In Singapore, the island country of 5 million off the southern tip of the Malay Peninsula, the nation invests in the development of the teaching profession, Stewart says. Each year, the Ministry of Education targets the top 30 percent of high school students and offers financial incentives for them to enter the teaching profession, choosing one of three career paths: master teacher, content specialist or principal. Once they enter the classroom, teachers in Singapore have a lighter workload their first year so that they have time to work with a mentor. Each teacher in Singapore receives about 100 hours of professional development per year, paid for by the government. American teachers typically receive about 15 hours, at district expense.

In China, where the national education system serves 20 percent of the world’s students, there’s a strong emphasis on the mastery of core concepts. Biology, chemistry,
and physics, as well as algebra and geometry, are required for high school graduation. In the United States, studies show about 40 percent of American students stop their science education at general biology.

College entrance exams in China dwell heavily on math and science, so secondary schools focus on these subjects to help their students succeed. Chinese students spend more time in academic pursuits. Their school year is 11 months, and Chinese students typically spend twice as much time on homework than their U.S. peers, according to a 2006 Asia Society report, “Math and Science Education in a Global Age: What the U.S. Can Learn from China.”

LOOKING AHEAD

U.S. educators are already trying to replicate Singapore’s success in math instruction – it was ranked first in 1995, 1999, and 2003 on TIMSS. It was ranked second in fourth-grade math and third in eighth-grade math in 2007. “Singapore math” focuses on mastery; students are taught a topic and expected to learn it before moving on.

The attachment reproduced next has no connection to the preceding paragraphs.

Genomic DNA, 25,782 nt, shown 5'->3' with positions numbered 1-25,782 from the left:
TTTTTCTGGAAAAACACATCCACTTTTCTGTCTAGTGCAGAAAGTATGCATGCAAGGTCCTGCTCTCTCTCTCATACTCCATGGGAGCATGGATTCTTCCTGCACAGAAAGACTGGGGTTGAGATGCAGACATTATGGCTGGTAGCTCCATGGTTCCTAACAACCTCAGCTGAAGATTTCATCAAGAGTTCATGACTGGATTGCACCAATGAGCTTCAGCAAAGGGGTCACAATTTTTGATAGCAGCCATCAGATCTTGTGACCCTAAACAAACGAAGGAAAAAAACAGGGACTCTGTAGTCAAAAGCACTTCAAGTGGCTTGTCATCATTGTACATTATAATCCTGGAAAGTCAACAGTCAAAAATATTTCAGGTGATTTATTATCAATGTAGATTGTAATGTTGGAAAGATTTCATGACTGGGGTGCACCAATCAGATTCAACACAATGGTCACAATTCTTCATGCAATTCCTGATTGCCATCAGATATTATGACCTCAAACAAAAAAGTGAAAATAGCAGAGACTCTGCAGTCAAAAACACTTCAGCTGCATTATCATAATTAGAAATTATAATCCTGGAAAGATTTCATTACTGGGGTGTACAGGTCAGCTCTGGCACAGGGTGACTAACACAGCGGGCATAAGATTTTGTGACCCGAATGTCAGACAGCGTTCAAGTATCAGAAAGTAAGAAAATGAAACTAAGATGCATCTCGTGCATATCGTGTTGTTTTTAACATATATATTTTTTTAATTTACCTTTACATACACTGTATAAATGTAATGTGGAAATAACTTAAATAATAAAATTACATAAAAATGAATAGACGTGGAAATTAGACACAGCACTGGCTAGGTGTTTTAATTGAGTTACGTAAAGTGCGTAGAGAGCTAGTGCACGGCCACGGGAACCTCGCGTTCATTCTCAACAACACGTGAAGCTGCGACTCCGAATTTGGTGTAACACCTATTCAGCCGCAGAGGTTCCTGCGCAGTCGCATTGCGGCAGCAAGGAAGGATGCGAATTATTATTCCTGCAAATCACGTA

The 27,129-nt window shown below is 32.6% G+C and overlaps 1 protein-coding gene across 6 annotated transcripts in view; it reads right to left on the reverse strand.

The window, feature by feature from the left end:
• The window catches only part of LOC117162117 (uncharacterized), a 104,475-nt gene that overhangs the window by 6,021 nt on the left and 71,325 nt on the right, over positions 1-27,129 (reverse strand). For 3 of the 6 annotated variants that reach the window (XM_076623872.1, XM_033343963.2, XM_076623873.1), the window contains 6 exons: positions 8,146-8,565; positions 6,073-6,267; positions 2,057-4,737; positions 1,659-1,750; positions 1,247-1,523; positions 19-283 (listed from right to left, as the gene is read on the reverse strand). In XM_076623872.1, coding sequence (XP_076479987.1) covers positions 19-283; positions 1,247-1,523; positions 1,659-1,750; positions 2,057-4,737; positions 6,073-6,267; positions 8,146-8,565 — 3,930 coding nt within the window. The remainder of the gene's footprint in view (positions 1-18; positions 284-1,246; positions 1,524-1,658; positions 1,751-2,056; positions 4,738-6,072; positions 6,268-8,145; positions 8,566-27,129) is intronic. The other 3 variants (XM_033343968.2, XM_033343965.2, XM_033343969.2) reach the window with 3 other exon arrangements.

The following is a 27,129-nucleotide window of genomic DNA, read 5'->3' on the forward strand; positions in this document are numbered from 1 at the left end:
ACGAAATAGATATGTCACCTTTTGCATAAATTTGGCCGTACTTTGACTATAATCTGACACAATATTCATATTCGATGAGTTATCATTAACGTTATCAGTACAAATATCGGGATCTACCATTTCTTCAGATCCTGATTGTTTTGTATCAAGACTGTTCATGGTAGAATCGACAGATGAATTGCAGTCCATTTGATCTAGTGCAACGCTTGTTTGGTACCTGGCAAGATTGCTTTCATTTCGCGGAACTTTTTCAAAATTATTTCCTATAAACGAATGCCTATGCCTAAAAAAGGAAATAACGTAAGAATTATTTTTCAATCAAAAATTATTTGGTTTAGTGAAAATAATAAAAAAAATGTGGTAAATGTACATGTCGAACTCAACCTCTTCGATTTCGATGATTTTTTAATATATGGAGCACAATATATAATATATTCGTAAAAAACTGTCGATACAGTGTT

That’s different from the United States, which uses a “spiral” method of teaching, meaning that students revisit many of the same math topics each year.

Singapore math is now taught in many public schools in California. Scarsdale, the suburban New York school district that is considered among the nation’s most successful, has adopted Singapore math for its elementary schools.

Still, international comparisons can be misleading. Iris Rotberg, co-director of the Center for Curriculum, Standards, and Technology at George Washington University, warns that student samples from the United States and foreign countries are not always comparable. The U.S. students taking the tests may include more poor and special-education students, as well as students not fluent in English. While Rotberg says there’s plenty to learn from pedagogy overseas, the differences in the students who take the tests in each country can make the test scores “meaningless as an indicator of the quality of education.”

The Unites States may have a much more diverse population than most countries surveyed. But Schleicher notes that nine OECD countries have higher percentages of immigrants than the United States does – and those countries outperformed the United States on the most recent exams.